February 5, 2012

Public Access to Public Research: A Reversal of Open Access?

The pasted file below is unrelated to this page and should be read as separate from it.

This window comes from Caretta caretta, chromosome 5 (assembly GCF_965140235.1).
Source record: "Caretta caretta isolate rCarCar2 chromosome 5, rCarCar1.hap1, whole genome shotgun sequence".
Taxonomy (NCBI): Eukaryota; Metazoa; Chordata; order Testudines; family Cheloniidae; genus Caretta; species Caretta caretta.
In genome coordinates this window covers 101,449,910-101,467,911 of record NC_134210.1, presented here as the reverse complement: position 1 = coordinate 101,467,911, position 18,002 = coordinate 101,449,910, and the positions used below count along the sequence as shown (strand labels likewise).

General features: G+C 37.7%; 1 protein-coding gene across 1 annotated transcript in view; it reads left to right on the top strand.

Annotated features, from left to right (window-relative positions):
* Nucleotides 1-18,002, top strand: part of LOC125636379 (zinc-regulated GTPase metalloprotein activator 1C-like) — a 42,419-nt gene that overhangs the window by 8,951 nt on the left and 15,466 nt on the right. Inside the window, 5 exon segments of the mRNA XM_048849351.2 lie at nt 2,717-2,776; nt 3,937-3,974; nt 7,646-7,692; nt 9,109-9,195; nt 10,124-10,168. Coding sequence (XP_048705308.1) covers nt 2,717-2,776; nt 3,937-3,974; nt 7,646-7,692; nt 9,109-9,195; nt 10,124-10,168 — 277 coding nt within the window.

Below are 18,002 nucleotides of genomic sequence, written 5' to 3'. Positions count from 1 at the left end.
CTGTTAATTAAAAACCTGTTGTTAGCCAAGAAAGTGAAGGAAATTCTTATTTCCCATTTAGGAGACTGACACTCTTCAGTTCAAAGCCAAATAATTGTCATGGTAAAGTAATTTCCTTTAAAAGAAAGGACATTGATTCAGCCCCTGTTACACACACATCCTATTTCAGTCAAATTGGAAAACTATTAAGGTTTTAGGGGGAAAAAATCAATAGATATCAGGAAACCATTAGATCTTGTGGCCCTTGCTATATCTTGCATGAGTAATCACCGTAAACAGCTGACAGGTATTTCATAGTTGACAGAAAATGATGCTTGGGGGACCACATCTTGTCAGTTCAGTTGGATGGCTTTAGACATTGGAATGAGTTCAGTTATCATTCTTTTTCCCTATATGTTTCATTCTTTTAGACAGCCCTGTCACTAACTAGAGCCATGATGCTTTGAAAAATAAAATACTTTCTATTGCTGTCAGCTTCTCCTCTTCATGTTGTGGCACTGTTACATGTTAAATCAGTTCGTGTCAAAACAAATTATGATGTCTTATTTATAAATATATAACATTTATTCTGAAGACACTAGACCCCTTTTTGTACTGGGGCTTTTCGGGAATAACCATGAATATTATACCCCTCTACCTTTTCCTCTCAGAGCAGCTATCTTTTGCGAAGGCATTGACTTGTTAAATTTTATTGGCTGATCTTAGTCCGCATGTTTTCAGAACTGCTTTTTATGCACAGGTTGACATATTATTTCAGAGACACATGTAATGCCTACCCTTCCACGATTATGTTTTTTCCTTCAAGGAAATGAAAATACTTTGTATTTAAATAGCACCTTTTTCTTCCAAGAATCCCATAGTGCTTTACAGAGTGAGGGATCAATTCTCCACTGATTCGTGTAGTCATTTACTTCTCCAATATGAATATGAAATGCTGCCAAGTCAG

The National Institutes of Health (the leading provider of federal funding for biomedical research) has operated under a Public Access policy for about 4 years. This policy requires that any peer-reviewed article which has been partially or wholly supported by NIH be made available to the general public. This is a condition of receiving an NIH grant. This policy followed ongoing controversy and activism over the traditional publication of publicly-funded research in private sector, peer-reviewed journals (making content harder to get for the general public, and expensive for libraries to carry).  So the NIH policy responded to demands for allowing the public to read about the research that it funded.  This is accomplished with the PubMed online database ("the NIH digital archive of full-text, peer-reviewed journal articles") which makes this research available (an archive of over 2 million articles). Now comes a surprising bill introduced in Congress that would reverse this policy – effectively limiting public access to taxpayer-funded research.  HR 3699, the Research Works Act, introduced by, among others, Rep. Carolyn Maloney of New York, would allow private publishers to block open access of scientific publications. The bill is favored by the large private scientific publishing houses. But pushback is strong, with open letters from academics and opposition from advocates who have fought to open up public research to the public. In the age of increasingly open and online data availability, it’s hard to imagine legislation that turns the clock back and reprivatizes public research. Rep. Maloney is a strong supporter of publicly-funded medical research; one hopes that her legislative efforts don’t result in keeping that research out of public view.

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